The gases like ammonia and hydrogen sulfide causes sharp and pungent and rotten egg smell in poultry farms respectively. These wastes also pose serious environmental pollution problems through microbial infection, offensive odours, promotion of flies and rodent breeding (Adeoye Go et al., 1994). In particular, the odour/bad smell associated with urban chicken farming is a significant issue on not only on chickens but also on human life in the nearby area would be unbearable. In the poultry environment, microorganisms like bacteria and fungi are the major biofoul causatives (CDC, 1997). Bacteria which can grow as surface-associated aggregates on food contact-surfaces and equipments commonly referred to as biofilms (Chia et al. 2009). Usually, in most locations including natural, industrial, or clinical, biofouling bacteria are found in biofilms rather than in the planktonic state. Biofilms also provide important environmental reservoirs for pathogenic bacteria (Parsek and Singh, 2003), behind their survival in stressful environments, including food processing facilities and slaughterhouses (Chmielewski and Frank, 2003). In order to prevent the marine biofouling, already several primary biofouling agents namely chlorine dioxide (gas), sodium hypochlorite, glycolic acid, CO2 and thermal pasteurization and secondary biofouling agents namely chlorine dioxide (aqueous), H2O2, palimaleic acid, citric acid and ultrasound are reported. These biocides were very effective, but highly toxic to non-target organisms (Alzieu, 2000; Konstantinou and Albanis, 2004). Due to this adverse effect, International Maritime Organization (IMO) and Marine Environmental Protection Committee (MEPC) banned the usage of TBT or other substances containing tin as biocides in antifouling paints from January 2008 (Xu et al., 2010). Therefore it is necessary to develop alternative antifoulants and antibiofilm producers that are environmental friendly, as well as economically viable for poultry farms. From a biotechnological perspective, microorganisms particularly actinobacteria are an exploitable source of antifouling compounds, hence we focused our search on marine actinobacteria. Actinobacteria are a group of Gram-positive bacteria which form filamentous structure with asexual spores and have high guanine plus cytosine (G+C) content in their DNA. Diversity of actinobacteria in various natural and man-made ecosystems is well documented in recent years. They are primarily recognized as a source for high value metabolites such as antibiotics, antivirals, anticancers, enzymes and many recombinant products in which most of them are of terrestrial origin (Radhakrishnan and Balagurunathan, 2007; Vijayakumar et al., 2015). In the past 10 years, 659 marine bacterial compounds have been described with majority derived from actinobacteria (Williams, 2009). Recently, marine derived actinobacteria are also under exploitation especially for antibiotics, antifouling compounds and anticancer agents. Hence, the present investigation was designed for the isolation and screening of marine actinobacteria from Palk Strait coastal regions of Tamil Nadu for their biofouling bacterial inhibition potential against biofouling bacteria.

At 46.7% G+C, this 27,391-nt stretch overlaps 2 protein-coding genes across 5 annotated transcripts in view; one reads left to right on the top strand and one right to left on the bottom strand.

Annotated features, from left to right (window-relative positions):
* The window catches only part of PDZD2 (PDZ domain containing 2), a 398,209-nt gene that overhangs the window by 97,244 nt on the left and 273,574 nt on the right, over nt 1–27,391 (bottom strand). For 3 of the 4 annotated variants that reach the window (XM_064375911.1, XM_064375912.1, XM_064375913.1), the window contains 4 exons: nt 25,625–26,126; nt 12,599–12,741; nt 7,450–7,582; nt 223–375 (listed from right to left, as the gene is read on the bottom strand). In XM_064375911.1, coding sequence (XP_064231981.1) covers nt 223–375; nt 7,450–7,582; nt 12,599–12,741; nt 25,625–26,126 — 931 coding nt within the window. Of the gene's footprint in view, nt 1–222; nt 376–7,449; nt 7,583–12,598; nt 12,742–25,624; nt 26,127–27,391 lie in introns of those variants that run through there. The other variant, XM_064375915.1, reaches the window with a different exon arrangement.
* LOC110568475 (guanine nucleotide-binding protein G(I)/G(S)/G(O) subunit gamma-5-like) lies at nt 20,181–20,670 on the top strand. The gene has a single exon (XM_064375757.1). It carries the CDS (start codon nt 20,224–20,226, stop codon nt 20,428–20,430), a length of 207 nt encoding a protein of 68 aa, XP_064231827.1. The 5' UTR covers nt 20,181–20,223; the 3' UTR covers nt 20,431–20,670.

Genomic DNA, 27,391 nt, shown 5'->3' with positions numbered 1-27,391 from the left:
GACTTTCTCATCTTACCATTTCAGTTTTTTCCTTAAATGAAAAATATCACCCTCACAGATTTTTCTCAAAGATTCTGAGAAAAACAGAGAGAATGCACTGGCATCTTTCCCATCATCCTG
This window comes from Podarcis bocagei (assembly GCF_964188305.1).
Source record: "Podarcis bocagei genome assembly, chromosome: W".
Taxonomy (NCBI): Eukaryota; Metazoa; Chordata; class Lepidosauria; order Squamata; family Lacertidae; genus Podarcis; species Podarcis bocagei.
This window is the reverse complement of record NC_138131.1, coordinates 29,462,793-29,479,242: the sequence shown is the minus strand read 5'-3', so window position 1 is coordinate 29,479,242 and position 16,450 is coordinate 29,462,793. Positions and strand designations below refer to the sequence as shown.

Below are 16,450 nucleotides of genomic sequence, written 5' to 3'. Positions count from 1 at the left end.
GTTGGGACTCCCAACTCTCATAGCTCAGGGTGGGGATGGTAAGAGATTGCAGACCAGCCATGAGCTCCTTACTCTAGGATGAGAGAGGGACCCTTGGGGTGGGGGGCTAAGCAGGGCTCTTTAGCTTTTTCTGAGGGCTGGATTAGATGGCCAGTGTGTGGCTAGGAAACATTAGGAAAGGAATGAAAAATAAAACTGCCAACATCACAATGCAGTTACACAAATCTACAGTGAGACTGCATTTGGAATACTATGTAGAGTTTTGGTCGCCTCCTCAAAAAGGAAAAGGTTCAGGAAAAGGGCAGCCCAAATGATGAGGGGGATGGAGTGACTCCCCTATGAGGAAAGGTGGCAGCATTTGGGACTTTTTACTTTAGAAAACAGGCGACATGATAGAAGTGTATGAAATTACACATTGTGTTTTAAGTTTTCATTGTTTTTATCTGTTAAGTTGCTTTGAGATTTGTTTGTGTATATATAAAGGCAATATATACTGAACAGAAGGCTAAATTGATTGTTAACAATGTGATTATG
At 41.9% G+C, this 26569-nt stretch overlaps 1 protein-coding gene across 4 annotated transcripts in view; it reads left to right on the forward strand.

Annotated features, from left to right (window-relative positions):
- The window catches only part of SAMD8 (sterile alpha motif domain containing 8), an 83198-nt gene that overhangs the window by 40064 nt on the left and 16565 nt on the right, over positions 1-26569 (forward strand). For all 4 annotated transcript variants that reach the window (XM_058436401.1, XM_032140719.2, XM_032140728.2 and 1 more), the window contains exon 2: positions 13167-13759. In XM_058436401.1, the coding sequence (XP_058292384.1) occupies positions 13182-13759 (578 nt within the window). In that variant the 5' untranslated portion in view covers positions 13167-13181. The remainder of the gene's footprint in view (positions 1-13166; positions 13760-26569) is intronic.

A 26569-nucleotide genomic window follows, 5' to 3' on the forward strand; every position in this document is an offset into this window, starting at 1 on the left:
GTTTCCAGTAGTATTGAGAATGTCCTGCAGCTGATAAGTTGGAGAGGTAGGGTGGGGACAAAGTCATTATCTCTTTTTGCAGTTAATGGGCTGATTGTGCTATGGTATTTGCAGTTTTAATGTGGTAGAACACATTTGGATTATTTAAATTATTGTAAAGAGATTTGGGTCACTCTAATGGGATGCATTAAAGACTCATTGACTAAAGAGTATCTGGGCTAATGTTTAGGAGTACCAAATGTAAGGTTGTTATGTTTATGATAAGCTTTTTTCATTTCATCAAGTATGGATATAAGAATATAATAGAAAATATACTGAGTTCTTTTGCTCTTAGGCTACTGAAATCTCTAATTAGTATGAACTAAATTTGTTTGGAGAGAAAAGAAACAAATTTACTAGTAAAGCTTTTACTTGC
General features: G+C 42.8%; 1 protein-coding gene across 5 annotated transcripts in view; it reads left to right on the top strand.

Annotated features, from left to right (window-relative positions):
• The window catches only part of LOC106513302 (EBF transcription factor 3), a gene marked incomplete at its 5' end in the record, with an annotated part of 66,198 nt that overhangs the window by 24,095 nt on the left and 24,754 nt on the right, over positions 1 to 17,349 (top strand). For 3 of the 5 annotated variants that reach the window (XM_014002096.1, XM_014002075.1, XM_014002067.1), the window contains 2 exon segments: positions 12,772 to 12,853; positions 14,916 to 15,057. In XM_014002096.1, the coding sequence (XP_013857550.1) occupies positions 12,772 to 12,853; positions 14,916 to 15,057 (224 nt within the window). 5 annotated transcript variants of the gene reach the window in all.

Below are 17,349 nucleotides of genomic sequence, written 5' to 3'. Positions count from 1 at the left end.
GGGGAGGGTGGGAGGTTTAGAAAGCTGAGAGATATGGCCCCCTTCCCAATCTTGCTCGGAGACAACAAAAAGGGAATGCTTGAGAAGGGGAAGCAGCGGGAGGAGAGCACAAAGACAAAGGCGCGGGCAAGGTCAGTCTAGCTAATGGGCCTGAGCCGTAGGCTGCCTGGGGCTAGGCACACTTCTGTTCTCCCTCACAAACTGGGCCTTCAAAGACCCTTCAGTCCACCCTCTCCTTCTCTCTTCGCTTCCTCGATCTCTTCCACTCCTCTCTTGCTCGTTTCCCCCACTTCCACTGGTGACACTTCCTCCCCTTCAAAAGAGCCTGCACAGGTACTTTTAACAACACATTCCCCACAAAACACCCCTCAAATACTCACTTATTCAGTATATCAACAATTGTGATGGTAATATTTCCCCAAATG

MATERIALS AND METHODS: